65. What remains is a great Vangelis score, astonishing production design, Hauer's career role -- and a movie that deserves its cult reputation despite an unloving heart. [11 Sept 1992]
    • USA Today
  66. Let's say it without equivocation: Colin Firth deserves an Oscar for his lead role in The King's Speech as the stammering King George VI.
  67. Up
    Easily the summer's, and probably the year's, most enchanting movie, Up is a buoyant delight.
  68. It's a mature, intricately layered visual delight.
  69. What's most amazing is the finely nuanced performances these bits and bytes deliver.
  70. Sweet (maybe) - but also painful (for sure). So painful that it's initially easy to resist this slice-of-Middlesex-life from Brit director Mike Leigh. Yet gradually, a mom, a dad and late-teen twins prove overwhelmingly winning through sheer willpower. Theirs, and the willpower of an idiosyncratic filmmaker who loves his characters no matter what. [24 Dec. 1991, p.4D]
    • USA Today
  71. Director Gillian Armstrong takes the delicate snow globe that is Little Women and gives it a bold new shake. [21 Dec 1994]
    • USA Today
  72. Accessibly brainy screen charmer.
  73. This adorable exercise in whimsy should give "Corpse Bride" a good fight for best-animated-film Oscar.
  74. In this spare, unusual and intimate action thriller, Redford's expressions do nearly all of the communicating. He is the sole human cast member and utters only one word during the entire movie, which covers a span of eight days. The ocean — super-charged and becalmed — gets equal billing. If this sounds bizarre, or like an exercise in tedium, it is neither.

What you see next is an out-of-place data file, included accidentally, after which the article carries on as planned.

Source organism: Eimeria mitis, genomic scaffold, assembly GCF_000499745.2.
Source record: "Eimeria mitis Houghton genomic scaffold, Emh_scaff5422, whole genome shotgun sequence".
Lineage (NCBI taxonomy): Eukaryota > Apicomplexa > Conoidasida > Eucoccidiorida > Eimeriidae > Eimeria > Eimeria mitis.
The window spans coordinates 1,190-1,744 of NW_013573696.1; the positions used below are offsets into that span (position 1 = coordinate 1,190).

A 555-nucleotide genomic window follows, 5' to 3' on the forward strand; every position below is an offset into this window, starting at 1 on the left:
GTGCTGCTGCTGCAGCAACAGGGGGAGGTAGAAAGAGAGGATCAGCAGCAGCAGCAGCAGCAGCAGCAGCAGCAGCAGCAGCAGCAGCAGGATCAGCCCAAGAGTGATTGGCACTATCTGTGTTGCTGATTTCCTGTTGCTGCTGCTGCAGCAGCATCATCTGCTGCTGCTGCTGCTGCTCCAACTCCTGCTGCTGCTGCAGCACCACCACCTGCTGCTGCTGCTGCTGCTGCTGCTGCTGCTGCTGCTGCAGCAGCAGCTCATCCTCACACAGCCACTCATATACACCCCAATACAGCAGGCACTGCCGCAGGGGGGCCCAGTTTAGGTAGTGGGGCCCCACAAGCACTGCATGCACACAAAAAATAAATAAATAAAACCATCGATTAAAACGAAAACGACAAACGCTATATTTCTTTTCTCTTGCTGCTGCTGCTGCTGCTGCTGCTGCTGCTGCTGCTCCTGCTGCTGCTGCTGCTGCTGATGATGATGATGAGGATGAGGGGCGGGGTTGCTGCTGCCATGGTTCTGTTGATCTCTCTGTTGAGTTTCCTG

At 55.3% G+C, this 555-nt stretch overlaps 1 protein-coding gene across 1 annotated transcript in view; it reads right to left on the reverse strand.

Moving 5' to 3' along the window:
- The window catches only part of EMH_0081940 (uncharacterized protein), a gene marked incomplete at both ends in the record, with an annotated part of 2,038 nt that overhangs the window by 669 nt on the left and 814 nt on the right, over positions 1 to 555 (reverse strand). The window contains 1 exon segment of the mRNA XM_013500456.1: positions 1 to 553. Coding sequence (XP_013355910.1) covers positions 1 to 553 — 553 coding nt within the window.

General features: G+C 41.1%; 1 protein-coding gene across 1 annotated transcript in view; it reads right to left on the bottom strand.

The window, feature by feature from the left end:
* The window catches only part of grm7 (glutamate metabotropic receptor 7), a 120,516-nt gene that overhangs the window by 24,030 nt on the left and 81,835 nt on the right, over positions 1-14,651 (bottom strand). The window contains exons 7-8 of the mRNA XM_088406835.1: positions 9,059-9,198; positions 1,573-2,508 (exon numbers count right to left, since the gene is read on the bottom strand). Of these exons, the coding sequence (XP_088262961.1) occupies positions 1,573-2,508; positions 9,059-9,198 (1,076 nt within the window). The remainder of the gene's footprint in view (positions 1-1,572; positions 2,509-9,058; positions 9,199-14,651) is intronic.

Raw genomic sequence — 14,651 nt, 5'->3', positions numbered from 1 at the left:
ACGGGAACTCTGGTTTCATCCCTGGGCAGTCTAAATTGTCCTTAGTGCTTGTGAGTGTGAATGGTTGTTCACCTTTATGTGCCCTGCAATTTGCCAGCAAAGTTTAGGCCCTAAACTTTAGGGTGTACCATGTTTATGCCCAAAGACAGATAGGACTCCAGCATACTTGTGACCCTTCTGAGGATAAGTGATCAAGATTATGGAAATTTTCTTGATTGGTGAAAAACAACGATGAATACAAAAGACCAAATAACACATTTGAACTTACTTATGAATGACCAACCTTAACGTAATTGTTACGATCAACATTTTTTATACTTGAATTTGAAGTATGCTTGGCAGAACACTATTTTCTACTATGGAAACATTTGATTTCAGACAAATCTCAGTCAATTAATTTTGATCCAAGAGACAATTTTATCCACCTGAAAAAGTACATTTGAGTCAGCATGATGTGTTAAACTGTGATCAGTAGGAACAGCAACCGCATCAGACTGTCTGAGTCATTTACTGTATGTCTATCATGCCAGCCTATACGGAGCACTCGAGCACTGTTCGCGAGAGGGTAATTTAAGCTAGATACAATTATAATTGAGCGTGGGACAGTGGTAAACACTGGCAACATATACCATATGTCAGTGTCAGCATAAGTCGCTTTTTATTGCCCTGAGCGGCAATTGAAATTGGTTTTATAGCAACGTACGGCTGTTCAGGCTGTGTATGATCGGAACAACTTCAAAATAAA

75. Gracefully acted, and the story packs a powerful punch straight to the gut.
  76. Though the movie may not change many minds about McNamara, it richly humanizes him, a valuable feat atop all the fascinating reflection.
  77. It's a heart-wrenching portrayal of unfulfilled Wyoming love, but this time, we don't mean Alan Ladd and Jean Arthur in "Shane."
  78. The ideal culmination of a fantasy series that has artfully blended excitement, adventure and terror with humor, kinship and love.
  79. Murderball brilliantly captures the intensity of the little-known athletic competition, offering more intimacy and drama than most Hollywood sports movies.
  80. A haunting and fascinating portrait of so much that is worth exploring: the implacability of nature, the hubris of human endeavor and the line between supreme dedication and madness.
  81. The big story here is Kristin Scott Thomas' captivating performance.
  82. The supporting cast is strong, as is the deft, sharply witty script. Miller directs elegantly, letting the narrative unfold at a deliberate, artful pace.
  83. Through this very specific look at a critical time in Lincoln's presidency, Kushner, Spielberg and Day-Lewis work together to present an honest look at America's most revered statesman. Kushner finds an artful way to weave in the texts of the Gettysburg Address and the 13th Amendment, as well as a creative way to present Lincoln's assassination.